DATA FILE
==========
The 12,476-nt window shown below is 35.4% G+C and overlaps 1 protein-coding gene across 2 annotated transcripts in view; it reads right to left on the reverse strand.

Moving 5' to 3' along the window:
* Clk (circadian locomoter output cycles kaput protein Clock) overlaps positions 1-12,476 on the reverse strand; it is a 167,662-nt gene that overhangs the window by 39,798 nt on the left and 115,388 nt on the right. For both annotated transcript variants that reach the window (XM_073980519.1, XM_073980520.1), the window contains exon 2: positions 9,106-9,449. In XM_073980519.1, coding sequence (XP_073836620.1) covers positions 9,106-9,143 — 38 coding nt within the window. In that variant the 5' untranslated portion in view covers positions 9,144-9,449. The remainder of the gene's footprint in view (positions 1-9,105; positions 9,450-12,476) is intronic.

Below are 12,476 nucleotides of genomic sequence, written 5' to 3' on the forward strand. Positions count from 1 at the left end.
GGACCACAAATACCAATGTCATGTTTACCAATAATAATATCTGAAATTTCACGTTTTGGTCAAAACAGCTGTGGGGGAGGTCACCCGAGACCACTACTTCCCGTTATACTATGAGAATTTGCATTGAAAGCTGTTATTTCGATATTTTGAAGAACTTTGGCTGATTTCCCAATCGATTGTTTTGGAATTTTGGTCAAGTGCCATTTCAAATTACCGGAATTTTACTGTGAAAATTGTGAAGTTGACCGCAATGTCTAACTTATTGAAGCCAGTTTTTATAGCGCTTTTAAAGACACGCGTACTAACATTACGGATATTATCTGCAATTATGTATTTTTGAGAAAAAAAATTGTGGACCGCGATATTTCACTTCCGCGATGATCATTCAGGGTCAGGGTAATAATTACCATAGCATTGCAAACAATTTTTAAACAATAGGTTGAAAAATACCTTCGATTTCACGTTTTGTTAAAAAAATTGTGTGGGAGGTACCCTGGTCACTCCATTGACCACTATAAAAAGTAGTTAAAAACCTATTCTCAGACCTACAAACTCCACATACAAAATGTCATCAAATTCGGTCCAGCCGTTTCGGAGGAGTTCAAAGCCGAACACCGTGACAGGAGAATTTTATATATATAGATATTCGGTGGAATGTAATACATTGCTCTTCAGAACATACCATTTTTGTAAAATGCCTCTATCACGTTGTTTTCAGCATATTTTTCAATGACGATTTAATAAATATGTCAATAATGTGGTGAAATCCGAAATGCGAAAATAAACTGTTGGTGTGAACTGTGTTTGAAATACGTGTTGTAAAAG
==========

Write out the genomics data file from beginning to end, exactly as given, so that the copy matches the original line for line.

The 12,476-nt window shown below is 35.4% G+C and overlaps 1 protein-coding gene across 2 annotated transcripts in view; it reads right to left on the reverse strand.

Moving 5' to 3' along the window:
* Clk (circadian locomoter output cycles kaput protein Clock) overlaps positions 1-12,476 on the reverse strand; it is a 167,662-nt gene that overhangs the window by 39,798 nt on the left and 115,388 nt on the right. For both annotated transcript variants that reach the window (XM_073980519.1, XM_073980520.1), the window contains exon 2: positions 9,106-9,449. In XM_073980519.1, coding sequence (XP_073836620.1) covers positions 9,106-9,143 — 38 coding nt within the window. In that variant the 5' untranslated portion in view covers positions 9,144-9,449. The remainder of the gene's footprint in view (positions 1-9,105; positions 9,450-12,476) is intronic.

Below are 12,476 nucleotides of genomic sequence, written 5' to 3' on the forward strand. Positions count from 1 at the left end.
GGACCACAAATACCAATGTCATGTTTACCAATAATAATATCTGAAATTTCACGTTTTGGTCAAAACAGCTGTGGGGGAGGTCACCCGAGACCACTACTTCCCGTTATACTATGAGAATTTGCATTGAAAGCTGTTATTTCGATATTTTGAAGAACTTTGGCTGATTTCCCAATCGATTGTTTTGGAATTTTGGTCAAGTGCCATTTCAAATTACCGGAATTTTACTGTGAAAATTGTGAAGTTGACCGCAATGTCTAACTTATTGAAGCCAGTTTTTATAGCGCTTTTAAAGACACGCGTACTAACATTACGGATATTATCTGCAATTATGTATTTTTGAGAAAAAAAATTGTGGACCGCGATATTTCACTTCCGCGATGATCATTCAGGGTCAGGGTAATAATTACCATAGCATTGCAAACAATTTTTAAACAATAGGTTGAAAAATACCTTCGATTTCACGTTTTGTTAAAAAAATTGTGTGGGAGGTACCCTGGTCACTCCATTGACCACTATAAAAAGTAGTTAAAAACCTATTCTCAGACCTACAAACTCCACATACAAAATGTCATCAAATTCGGTCCAGCCGTTTCGGAGGAGTTCAAAGCCGAACACCGTGACAGGAGAATTTTATATATATAGATATTCGGTGGAATGTAATACATTGCTCTTCAGAACATACCATTTTTGTAAAATGCCTCTATCACGTTGTTTTCAGCATATTTTTCAATGACGATTTAATAAATATGTCAATAATGTGGTGAAATCCGAAATGCGAAAATAAACTGTTGGTGTGAACTGTGTTTGAAATACGTGTTGTAAAAG